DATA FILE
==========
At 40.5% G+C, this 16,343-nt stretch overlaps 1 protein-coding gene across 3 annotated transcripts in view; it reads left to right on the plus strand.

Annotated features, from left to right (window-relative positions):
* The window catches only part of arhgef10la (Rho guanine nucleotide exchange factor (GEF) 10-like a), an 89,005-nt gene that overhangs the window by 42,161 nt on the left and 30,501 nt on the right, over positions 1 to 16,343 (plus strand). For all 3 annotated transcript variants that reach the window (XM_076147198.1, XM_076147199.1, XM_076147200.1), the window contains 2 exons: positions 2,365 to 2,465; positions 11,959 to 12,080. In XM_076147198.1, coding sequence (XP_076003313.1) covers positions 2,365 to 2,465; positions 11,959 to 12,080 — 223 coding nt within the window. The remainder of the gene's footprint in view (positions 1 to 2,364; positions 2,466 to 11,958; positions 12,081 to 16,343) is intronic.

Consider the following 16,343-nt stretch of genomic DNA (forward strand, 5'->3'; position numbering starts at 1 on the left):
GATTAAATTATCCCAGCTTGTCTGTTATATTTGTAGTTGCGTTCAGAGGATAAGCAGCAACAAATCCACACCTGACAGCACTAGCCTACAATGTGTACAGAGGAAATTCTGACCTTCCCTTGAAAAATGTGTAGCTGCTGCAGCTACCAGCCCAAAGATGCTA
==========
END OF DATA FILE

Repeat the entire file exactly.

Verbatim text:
At 40.5% G+C, this 16,343-nt stretch overlaps 1 protein-coding gene across 3 annotated transcripts in view; it reads left to right on the plus strand.

Annotated features, from left to right (window-relative positions):
* The window catches only part of arhgef10la (Rho guanine nucleotide exchange factor (GEF) 10-like a), an 89,005-nt gene that overhangs the window by 42,161 nt on the left and 30,501 nt on the right, over positions 1 to 16,343 (plus strand). For all 3 annotated transcript variants that reach the window (XM_076147198.1, XM_076147199.1, XM_076147200.1), the window contains 2 exons: positions 2,365 to 2,465; positions 11,959 to 12,080. In XM_076147198.1, coding sequence (XP_076003313.1) covers positions 2,365 to 2,465; positions 11,959 to 12,080 — 223 coding nt within the window. The remainder of the gene's footprint in view (positions 1 to 2,364; positions 2,466 to 11,958; positions 12,081 to 16,343) is intronic.

Consider the following 16,343-nt stretch of genomic DNA (forward strand, 5'->3'; position numbering starts at 1 on the left):
GATTAAATTATCCCAGCTTGTCTGTTATATTTGTAGTTGCGTTCAGAGGATAAGCAGCAACAAATCCACACCTGACAGCACTAGCCTACAATGTGTACAGAGGAAATTCTGACCTTCCCTTGAAAAATGTGTAGCTGCTGCAGCTACCAGCCCAAAGATGCTA